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The sea-calf, too, lives equally in the sea and on land, being possessed of the same degree of intelligence as the beaver. It vomits forth its gall, which is useful for many purposes in medicine; also the rennet,1 which serves as a remedy in epilepsy; for it is well aware that it is hunted for these sub- stances. Theophrastus informs us, that lizards2 also cast their skins like the serpent, and instantly devour them, thus depriving us of a powerful remedy for epilepsy; he says, too, that the bite of the lizard is fatal in Greece, but harmless in Italy.3

1 As Cuvier remarks, it is impossible that any animal can discharge by vomiting what Pliny terms the "coagulum," which is the fourth stomach of a ruminant animal; the same substance which, under the name of rennet, is employed to coagulate milk. He conjectures, that the error may have originated in the observation, that occasionally in fish, when suddenly drawn out of the water, the air—Bladder is protruded from the mouth, which may have been mistaken for the stomach. The circumstance is mentioned by Aristotle, Hist. Anim. B. viii. c. 23, and by Ælian, Anim. Nat. B. iii. c. 19, as well as the vomiting of the bile; respecting this latter, we may remark, that vomiting is produced in various animals, when under the influence of extreme terror.—B.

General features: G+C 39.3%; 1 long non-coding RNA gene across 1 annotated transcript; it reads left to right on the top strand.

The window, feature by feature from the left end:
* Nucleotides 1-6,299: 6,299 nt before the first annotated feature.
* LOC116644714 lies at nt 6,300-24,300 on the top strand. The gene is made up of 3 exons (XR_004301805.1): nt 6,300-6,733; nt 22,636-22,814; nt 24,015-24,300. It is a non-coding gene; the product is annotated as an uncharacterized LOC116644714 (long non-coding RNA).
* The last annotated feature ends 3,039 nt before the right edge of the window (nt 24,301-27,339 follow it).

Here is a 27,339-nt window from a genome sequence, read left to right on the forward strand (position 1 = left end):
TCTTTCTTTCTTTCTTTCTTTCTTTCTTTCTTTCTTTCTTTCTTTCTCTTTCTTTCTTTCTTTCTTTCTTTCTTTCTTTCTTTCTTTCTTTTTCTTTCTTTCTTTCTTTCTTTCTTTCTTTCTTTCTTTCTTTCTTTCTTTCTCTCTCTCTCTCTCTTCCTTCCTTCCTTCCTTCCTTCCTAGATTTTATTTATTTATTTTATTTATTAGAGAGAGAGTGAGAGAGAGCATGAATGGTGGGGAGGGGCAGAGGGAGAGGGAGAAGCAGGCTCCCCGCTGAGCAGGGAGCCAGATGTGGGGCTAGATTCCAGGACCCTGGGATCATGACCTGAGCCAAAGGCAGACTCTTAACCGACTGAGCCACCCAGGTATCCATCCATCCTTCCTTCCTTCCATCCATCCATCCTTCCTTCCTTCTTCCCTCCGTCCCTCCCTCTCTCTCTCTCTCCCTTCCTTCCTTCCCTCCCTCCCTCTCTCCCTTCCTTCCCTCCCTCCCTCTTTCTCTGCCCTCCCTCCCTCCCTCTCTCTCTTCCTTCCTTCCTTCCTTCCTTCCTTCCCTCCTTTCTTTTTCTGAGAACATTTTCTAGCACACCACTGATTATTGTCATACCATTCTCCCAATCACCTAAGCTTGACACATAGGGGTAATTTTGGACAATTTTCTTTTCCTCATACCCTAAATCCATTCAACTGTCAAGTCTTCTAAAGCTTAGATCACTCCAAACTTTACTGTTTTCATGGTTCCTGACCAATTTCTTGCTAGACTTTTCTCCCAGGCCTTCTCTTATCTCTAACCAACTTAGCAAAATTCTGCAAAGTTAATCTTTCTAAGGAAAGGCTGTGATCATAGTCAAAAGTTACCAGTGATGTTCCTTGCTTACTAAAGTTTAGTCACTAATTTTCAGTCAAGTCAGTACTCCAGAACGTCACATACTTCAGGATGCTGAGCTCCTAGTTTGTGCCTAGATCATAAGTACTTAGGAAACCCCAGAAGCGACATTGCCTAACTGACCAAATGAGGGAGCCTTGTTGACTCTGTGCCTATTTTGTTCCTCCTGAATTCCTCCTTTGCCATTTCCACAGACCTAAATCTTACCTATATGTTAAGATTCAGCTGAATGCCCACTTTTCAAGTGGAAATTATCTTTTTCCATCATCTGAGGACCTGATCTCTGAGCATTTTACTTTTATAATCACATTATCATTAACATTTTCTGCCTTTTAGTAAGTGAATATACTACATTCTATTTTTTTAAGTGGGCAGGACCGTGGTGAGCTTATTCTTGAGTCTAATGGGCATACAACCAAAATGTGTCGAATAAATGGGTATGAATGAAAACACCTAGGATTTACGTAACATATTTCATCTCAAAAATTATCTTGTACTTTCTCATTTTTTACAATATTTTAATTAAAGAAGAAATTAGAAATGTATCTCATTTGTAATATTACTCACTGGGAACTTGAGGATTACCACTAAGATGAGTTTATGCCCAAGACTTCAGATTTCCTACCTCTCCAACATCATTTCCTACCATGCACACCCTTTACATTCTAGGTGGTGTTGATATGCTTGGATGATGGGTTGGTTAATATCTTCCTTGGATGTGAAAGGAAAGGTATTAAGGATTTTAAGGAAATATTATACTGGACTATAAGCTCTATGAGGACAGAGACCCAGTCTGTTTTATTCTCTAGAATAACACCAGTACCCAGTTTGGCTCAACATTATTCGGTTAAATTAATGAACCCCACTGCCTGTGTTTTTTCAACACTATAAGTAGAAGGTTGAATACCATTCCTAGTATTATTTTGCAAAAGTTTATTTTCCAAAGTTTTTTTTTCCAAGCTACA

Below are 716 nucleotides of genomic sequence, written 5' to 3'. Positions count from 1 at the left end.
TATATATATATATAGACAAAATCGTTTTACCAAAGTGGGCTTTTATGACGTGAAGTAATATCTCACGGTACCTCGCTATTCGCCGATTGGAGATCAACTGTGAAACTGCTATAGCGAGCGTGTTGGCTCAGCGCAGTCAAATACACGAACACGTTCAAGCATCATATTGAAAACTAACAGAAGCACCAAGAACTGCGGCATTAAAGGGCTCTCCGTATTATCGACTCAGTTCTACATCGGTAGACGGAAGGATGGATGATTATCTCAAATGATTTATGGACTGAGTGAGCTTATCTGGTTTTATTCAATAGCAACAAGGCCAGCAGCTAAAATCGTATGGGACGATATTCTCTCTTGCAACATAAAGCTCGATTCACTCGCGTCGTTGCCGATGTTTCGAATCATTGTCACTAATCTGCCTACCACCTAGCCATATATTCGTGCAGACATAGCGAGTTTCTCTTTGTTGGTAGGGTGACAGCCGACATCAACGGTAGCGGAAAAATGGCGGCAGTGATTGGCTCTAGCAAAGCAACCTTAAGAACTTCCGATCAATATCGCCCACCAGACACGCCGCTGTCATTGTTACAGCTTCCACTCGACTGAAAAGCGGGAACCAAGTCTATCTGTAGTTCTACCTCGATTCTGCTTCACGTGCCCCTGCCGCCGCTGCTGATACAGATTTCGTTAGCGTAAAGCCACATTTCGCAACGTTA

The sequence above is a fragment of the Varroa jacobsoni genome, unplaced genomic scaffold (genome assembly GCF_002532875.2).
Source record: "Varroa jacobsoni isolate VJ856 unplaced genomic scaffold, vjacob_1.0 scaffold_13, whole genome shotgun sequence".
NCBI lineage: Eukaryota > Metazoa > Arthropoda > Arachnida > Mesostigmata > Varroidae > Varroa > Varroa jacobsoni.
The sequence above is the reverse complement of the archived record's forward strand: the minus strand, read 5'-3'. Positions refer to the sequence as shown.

2 The gecko, according to Littrè.

3 This is incorrect; the bite of this animal, wherever found, is never fatal.—B.

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